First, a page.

Major Physics Breakthrough In Understanding Supersolidity
Physicists at the University of Alberta, in Edmonton, Alberta, Canada, have made a major advance in the understanding of what appears to be a new state of matter.
Doing something ‘easy’ on superfluid solids: Solid helium [S] comes to a higher level inside the tube than outside. Liquid helium [L] fills the rest of the apparatus. The height difference [h] can be eliminated only if liquid helium can pass through the solid helium blocking the tube. (Image: Frederic Caupin)
Prof. John Beamish, chair of the Department of Physics, and PhD student James Day work in the highly specialized field of quantum fluids and solids. At very low temperatures, helium gas turns into a liquid. Put under extreme pressure the liquid turns into a solid.
Physicists have been manipulating solid helium so they can study its unusual behaviour.
In 2004, a research team at Penn State university in the United States, led by Dr. Moses Chan, electrified the physics world when it announced that it may have discovered an entirely new state of matter — supersolidity. The team made the discovery by cooling solid helium to an extremely low temperature and oscillating the material at different speeds. They found that the particles behaved in a way not seen before, which suggested it might show the “perpetual flow” seen in superfluids like liquid helium.
Day and Dr. Beamish have taken this research a different direction. In an experiment not done before, they cooled the solid helium and manipulated the material another way — by shearing it elastically. In doing so, they found that the solid behaved in an entirely new and unexpected way — it became much stiffer at the lowest temperatures.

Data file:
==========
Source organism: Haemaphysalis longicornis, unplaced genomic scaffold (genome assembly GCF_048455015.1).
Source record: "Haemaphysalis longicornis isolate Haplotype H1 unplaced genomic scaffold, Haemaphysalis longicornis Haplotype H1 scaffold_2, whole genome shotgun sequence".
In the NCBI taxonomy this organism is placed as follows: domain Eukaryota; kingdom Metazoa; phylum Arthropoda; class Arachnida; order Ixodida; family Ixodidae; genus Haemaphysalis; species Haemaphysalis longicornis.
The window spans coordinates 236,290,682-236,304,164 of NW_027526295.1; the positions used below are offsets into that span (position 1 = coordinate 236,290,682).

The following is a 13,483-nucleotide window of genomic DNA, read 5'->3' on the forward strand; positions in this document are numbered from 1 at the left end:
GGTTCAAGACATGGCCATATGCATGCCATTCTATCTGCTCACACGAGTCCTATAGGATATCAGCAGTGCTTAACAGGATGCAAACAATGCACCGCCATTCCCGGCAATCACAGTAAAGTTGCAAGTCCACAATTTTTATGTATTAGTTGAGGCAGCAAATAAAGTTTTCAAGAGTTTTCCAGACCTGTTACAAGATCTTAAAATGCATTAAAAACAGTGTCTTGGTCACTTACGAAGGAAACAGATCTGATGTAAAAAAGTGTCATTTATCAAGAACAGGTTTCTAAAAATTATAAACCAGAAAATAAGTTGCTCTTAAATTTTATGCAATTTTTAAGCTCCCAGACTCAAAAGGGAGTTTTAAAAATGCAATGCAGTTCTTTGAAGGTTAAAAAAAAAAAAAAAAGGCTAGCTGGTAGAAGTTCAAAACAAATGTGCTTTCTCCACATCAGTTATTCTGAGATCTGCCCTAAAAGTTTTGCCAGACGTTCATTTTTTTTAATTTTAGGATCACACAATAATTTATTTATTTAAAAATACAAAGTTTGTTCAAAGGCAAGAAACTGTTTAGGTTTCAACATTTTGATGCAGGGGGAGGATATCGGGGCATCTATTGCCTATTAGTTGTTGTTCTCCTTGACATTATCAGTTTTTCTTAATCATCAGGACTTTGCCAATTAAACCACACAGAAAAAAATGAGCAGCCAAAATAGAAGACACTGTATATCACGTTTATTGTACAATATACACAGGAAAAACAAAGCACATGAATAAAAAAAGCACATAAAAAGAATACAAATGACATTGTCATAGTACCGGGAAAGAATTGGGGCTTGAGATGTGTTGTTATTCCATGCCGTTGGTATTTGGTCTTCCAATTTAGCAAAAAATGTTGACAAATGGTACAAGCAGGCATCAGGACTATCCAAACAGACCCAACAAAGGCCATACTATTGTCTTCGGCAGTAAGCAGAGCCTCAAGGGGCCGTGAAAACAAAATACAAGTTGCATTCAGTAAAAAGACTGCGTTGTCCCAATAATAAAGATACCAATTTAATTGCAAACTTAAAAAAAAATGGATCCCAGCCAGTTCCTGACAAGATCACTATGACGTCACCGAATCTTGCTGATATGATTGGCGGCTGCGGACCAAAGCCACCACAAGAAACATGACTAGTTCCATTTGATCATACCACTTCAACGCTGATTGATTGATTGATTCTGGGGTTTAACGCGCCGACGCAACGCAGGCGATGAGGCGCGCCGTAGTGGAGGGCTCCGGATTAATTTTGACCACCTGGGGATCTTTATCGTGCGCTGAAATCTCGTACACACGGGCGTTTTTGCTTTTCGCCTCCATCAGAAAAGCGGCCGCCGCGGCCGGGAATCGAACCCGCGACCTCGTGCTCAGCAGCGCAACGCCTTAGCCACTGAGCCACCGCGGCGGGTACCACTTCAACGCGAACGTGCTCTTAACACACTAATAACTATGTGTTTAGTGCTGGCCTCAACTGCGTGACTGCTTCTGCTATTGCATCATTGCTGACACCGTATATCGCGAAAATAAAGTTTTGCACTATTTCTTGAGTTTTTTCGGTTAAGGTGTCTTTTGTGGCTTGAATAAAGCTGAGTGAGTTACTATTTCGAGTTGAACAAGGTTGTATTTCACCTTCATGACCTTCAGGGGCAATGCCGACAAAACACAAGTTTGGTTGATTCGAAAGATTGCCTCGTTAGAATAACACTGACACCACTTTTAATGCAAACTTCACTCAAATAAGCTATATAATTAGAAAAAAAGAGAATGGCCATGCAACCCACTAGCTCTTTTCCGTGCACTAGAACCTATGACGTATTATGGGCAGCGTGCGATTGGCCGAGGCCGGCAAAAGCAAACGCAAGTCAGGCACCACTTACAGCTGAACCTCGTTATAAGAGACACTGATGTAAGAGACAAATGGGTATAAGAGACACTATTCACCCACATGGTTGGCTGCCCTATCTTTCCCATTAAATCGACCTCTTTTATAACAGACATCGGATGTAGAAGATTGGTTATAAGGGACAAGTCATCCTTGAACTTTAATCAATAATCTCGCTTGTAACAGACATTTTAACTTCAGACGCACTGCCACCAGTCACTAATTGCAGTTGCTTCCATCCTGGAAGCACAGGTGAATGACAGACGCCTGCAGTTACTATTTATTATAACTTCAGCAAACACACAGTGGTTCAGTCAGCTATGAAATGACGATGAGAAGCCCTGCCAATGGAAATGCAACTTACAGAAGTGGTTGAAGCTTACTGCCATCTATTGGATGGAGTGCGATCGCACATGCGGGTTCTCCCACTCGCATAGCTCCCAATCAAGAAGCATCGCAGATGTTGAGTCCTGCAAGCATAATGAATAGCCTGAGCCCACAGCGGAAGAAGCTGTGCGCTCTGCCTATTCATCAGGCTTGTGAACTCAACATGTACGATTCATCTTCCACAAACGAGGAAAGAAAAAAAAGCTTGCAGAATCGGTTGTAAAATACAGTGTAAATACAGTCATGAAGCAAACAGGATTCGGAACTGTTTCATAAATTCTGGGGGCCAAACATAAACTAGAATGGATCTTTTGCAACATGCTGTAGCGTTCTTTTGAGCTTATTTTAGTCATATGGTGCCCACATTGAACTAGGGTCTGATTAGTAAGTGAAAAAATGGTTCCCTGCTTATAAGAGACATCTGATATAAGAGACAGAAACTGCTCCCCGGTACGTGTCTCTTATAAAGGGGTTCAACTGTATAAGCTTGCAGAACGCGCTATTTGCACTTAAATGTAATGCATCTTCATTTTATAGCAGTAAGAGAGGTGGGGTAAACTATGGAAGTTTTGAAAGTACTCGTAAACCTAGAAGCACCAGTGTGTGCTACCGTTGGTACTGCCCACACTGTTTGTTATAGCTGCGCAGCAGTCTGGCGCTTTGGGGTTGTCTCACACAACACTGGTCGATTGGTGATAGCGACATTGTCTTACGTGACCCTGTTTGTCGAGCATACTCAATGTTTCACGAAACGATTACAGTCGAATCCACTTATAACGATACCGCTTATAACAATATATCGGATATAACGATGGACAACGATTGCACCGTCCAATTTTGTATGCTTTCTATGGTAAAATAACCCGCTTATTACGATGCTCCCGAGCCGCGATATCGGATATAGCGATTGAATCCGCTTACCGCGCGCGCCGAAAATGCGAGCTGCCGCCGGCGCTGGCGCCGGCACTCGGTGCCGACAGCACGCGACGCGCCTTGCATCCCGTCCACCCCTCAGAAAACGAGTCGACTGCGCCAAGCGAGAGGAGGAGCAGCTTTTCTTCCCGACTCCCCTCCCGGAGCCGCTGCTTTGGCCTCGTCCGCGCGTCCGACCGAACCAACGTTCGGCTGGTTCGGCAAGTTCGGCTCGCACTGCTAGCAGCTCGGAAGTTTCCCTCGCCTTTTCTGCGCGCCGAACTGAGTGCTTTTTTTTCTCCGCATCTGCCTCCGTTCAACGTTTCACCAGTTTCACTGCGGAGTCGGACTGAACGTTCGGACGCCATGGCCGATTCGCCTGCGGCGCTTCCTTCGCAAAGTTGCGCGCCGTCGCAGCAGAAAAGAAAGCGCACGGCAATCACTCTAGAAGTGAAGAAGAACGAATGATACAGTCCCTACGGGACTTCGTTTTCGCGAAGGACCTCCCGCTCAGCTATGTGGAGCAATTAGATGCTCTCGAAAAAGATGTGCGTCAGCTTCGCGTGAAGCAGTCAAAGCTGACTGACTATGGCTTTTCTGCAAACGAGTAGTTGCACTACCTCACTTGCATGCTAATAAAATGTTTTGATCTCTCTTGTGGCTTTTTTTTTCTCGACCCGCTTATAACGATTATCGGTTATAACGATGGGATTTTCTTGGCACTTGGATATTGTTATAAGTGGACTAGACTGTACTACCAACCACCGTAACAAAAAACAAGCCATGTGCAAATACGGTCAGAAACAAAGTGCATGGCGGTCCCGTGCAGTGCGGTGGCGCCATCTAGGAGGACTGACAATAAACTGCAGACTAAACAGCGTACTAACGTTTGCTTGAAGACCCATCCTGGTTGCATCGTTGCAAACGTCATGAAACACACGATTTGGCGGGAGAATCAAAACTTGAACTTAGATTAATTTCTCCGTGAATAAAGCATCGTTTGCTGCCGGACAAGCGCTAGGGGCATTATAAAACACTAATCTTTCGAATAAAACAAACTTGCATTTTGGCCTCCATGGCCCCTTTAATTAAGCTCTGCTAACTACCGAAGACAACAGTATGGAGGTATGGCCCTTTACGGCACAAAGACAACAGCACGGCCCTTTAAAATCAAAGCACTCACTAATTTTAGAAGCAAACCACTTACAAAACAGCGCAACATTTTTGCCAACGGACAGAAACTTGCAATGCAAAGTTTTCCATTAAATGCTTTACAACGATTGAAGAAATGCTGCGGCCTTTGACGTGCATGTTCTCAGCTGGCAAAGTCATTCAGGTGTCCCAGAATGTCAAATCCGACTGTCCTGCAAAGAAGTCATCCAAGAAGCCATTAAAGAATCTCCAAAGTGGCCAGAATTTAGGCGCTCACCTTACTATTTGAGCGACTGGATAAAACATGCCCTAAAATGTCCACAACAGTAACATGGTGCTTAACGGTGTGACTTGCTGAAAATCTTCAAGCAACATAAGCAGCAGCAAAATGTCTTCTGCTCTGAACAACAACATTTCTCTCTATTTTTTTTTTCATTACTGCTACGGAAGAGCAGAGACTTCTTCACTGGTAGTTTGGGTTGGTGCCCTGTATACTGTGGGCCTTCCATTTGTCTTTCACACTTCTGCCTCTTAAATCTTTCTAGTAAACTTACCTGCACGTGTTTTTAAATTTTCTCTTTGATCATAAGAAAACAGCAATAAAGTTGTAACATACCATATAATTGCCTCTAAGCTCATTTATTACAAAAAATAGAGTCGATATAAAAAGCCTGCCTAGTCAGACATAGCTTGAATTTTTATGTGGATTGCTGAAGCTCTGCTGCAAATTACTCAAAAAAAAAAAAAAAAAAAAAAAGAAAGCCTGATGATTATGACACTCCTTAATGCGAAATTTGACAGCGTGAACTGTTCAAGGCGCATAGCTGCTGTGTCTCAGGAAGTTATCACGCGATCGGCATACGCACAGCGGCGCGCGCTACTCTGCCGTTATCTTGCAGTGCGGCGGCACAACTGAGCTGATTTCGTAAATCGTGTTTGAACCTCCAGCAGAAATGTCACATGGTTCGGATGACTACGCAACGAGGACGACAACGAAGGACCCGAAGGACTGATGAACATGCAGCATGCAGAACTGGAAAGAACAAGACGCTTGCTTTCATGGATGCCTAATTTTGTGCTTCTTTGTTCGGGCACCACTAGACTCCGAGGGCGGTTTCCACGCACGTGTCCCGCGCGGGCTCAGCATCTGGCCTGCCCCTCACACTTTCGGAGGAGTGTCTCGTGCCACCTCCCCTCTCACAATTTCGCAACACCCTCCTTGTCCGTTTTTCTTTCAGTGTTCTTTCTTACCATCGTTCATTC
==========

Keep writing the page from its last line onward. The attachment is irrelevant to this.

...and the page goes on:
“The experimental results from the University of Alberta are remarkable,” Dr. Chan said. “Namely, Professor Beamish and his student James Day found that the shear modulus of solid helium increases by 20% when it is cooled below 0.25K.
“Furthermore, the temperature dependence of the shear modulus seems to track the period change seen in torsional oscillator. It seems the two phenomena are related and probably have the same mechanical origin.
“This is an important breakthrough since the original discovery,” Chan said.
Other physicists around the world are also studying the implications. Through this discovery, Beamish and Day have significantly added to the body of knowledge about the fundamental states of matter allowed by nature.
Nature 450, 853-856 (6 December 2007) | doi:10.1038/nature06383; Received 21 August 2007; Accepted 2 October 2007
- Department of Physics, University of Alberta, Edmonton, Alberta, T6G 2G7 Canada
Superfluidity—liquid flow without friction—is familiar in helium. The first evidence for ‘supersolidity’, its analogue in quantum solids, came from torsional oscillator measurements1, 2 involving 4He. At temperatures below 200 mK, the torsional oscillator frequencies increased, suggesting that some of the solid decoupled from the oscillator. This behaviour has been replicated by several groups3, 4, 5, 6, 7, but solid 4He does not respond to pressure differences8, and persistent currents and other signatures of superflow have not been seen. Both experiments and theory9, 10, 11, 12, 13, 14 indicate that defects are involved; these should also affect the solid’s mechanical behaviour. Here we report a measurement of the shear modulus of solid 4He at low frequencies and strains. We observe large increases below 200 mK, with the same dependence on measurement amplitude, 3He impurity concentration and annealing as the decoupling seen in the torsional oscillator experiments. We explain this unusual elastic behaviour in terms of a dislocation network that is pinned by 3He at the lowest temperatures but becomes mobile above 100 mK. The frequency changes in the torsional oscillator experiments appear to be related to the motion of these dislocations, perhaps by disrupting a possible supersolid state.
see also: Nature